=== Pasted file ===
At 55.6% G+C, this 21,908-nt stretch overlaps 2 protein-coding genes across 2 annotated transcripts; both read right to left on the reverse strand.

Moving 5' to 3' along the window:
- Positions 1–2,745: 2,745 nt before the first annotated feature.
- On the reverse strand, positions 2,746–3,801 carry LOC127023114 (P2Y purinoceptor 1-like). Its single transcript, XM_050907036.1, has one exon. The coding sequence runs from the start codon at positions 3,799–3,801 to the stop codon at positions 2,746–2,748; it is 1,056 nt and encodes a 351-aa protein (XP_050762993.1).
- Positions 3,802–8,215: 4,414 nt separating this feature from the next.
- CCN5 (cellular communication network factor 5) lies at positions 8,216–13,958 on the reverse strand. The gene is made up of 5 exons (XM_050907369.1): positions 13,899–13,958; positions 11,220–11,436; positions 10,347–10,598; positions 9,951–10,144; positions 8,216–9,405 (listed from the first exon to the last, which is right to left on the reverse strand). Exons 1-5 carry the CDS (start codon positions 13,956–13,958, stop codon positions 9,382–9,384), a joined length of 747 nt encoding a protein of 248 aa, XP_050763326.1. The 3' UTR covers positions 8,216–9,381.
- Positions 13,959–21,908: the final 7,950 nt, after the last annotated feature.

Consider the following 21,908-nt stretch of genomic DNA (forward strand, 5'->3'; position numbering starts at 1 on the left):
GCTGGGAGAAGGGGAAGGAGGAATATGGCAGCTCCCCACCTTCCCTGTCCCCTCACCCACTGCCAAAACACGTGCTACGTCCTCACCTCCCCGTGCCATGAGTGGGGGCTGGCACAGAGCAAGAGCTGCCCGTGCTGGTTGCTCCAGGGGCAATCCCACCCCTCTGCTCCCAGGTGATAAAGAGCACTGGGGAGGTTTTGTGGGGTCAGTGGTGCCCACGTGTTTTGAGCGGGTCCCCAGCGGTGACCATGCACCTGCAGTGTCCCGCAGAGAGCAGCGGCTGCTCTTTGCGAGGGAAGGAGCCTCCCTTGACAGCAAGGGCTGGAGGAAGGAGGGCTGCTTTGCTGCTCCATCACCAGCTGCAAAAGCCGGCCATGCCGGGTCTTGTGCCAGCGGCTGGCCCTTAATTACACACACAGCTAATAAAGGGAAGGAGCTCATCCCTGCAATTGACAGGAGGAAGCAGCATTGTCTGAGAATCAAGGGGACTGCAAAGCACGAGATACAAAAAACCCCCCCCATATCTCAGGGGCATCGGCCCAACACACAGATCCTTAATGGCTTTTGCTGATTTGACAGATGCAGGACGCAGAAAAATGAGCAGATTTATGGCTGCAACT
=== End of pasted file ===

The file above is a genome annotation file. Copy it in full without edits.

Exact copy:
At 55.6% G+C, this 21,908-nt stretch overlaps 2 protein-coding genes across 2 annotated transcripts; both read right to left on the reverse strand.

Moving 5' to 3' along the window:
- Positions 1–2,745: 2,745 nt before the first annotated feature.
- On the reverse strand, positions 2,746–3,801 carry LOC127023114 (P2Y purinoceptor 1-like). Its single transcript, XM_050907036.1, has one exon. The coding sequence runs from the start codon at positions 3,799–3,801 to the stop codon at positions 2,746–2,748; it is 1,056 nt and encodes a 351-aa protein (XP_050762993.1).
- Positions 3,802–8,215: 4,414 nt separating this feature from the next.
- CCN5 (cellular communication network factor 5) lies at positions 8,216–13,958 on the reverse strand. The gene is made up of 5 exons (XM_050907369.1): positions 13,899–13,958; positions 11,220–11,436; positions 10,347–10,598; positions 9,951–10,144; positions 8,216–9,405 (listed from the first exon to the last, which is right to left on the reverse strand). Exons 1-5 carry the CDS (start codon positions 13,956–13,958, stop codon positions 9,382–9,384), a joined length of 747 nt encoding a protein of 248 aa, XP_050763326.1. The 3' UTR covers positions 8,216–9,381.
- Positions 13,959–21,908: the final 7,950 nt, after the last annotated feature.

Consider the following 21,908-nt stretch of genomic DNA (forward strand, 5'->3'; position numbering starts at 1 on the left):
GCTGGGAGAAGGGGAAGGAGGAATATGGCAGCTCCCCACCTTCCCTGTCCCCTCACCCACTGCCAAAACACGTGCTACGTCCTCACCTCCCCGTGCCATGAGTGGGGGCTGGCACAGAGCAAGAGCTGCCCGTGCTGGTTGCTCCAGGGGCAATCCCACCCCTCTGCTCCCAGGTGATAAAGAGCACTGGGGAGGTTTTGTGGGGTCAGTGGTGCCCACGTGTTTTGAGCGGGTCCCCAGCGGTGACCATGCACCTGCAGTGTCCCGCAGAGAGCAGCGGCTGCTCTTTGCGAGGGAAGGAGCCTCCCTTGACAGCAAGGGCTGGAGGAAGGAGGGCTGCTTTGCTGCTCCATCACCAGCTGCAAAAGCCGGCCATGCCGGGTCTTGTGCCAGCGGCTGGCCCTTAATTACACACACAGCTAATAAAGGGAAGGAGCTCATCCCTGCAATTGACAGGAGGAAGCAGCATTGTCTGAGAATCAAGGGGACTGCAAAGCACGAGATACAAAAAACCCCCCCCATATCTCAGGGGCATCGGCCCAACACACAGATCCTTAATGGCTTTTGCTGATTTGACAGATGCAGGACGCAGAAAAATGAGCAGATTTATGGCTGCAACT